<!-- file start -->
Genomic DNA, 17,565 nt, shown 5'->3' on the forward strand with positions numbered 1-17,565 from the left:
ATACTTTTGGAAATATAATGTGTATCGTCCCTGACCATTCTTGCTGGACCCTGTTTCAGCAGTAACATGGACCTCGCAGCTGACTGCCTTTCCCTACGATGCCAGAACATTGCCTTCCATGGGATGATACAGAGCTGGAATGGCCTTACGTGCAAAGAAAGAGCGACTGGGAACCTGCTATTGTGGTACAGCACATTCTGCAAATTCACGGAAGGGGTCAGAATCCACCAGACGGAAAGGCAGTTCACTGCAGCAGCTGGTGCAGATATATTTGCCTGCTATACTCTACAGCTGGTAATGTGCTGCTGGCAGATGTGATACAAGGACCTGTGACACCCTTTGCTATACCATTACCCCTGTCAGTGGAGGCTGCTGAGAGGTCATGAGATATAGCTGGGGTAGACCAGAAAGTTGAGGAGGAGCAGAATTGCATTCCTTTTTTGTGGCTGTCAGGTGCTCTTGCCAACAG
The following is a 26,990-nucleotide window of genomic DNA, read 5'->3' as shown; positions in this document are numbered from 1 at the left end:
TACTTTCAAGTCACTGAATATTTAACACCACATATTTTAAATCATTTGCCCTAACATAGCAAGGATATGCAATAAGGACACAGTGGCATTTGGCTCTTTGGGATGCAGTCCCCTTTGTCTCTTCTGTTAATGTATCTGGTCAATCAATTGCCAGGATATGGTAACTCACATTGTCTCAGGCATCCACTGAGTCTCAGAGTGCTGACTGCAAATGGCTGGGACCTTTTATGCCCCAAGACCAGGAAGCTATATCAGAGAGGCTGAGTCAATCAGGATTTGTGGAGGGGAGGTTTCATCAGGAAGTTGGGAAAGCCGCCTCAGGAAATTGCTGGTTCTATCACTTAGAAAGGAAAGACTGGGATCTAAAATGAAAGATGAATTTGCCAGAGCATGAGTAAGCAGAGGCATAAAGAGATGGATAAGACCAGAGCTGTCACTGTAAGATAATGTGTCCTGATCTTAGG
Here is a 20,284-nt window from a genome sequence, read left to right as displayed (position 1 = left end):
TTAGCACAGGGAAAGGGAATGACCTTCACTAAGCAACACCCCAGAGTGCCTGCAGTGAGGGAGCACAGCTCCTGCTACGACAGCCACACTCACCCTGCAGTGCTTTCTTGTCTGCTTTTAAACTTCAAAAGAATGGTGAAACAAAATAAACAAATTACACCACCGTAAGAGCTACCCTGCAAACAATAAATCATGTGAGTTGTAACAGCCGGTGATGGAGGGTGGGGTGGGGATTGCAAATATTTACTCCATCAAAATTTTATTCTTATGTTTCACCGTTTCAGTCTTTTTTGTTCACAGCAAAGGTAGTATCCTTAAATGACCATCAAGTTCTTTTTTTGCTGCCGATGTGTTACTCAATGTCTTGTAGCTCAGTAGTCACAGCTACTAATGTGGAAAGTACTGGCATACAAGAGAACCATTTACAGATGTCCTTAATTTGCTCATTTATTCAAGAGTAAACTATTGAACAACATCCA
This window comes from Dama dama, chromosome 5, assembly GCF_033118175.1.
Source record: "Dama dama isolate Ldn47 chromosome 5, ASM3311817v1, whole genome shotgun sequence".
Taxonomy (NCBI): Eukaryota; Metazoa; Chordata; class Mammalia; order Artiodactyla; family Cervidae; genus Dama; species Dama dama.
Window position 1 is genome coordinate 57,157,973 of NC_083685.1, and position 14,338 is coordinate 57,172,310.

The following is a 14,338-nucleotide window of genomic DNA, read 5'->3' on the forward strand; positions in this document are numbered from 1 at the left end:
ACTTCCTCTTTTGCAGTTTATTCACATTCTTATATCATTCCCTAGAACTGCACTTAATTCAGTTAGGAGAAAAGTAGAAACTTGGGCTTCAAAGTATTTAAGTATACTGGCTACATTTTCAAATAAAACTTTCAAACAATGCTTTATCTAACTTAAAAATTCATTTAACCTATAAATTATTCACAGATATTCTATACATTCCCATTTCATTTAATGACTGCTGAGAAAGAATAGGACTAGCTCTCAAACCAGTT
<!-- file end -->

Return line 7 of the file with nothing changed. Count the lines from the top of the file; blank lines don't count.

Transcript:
This window comes from Dama dama, chromosome 5, assembly GCF_033118175.1.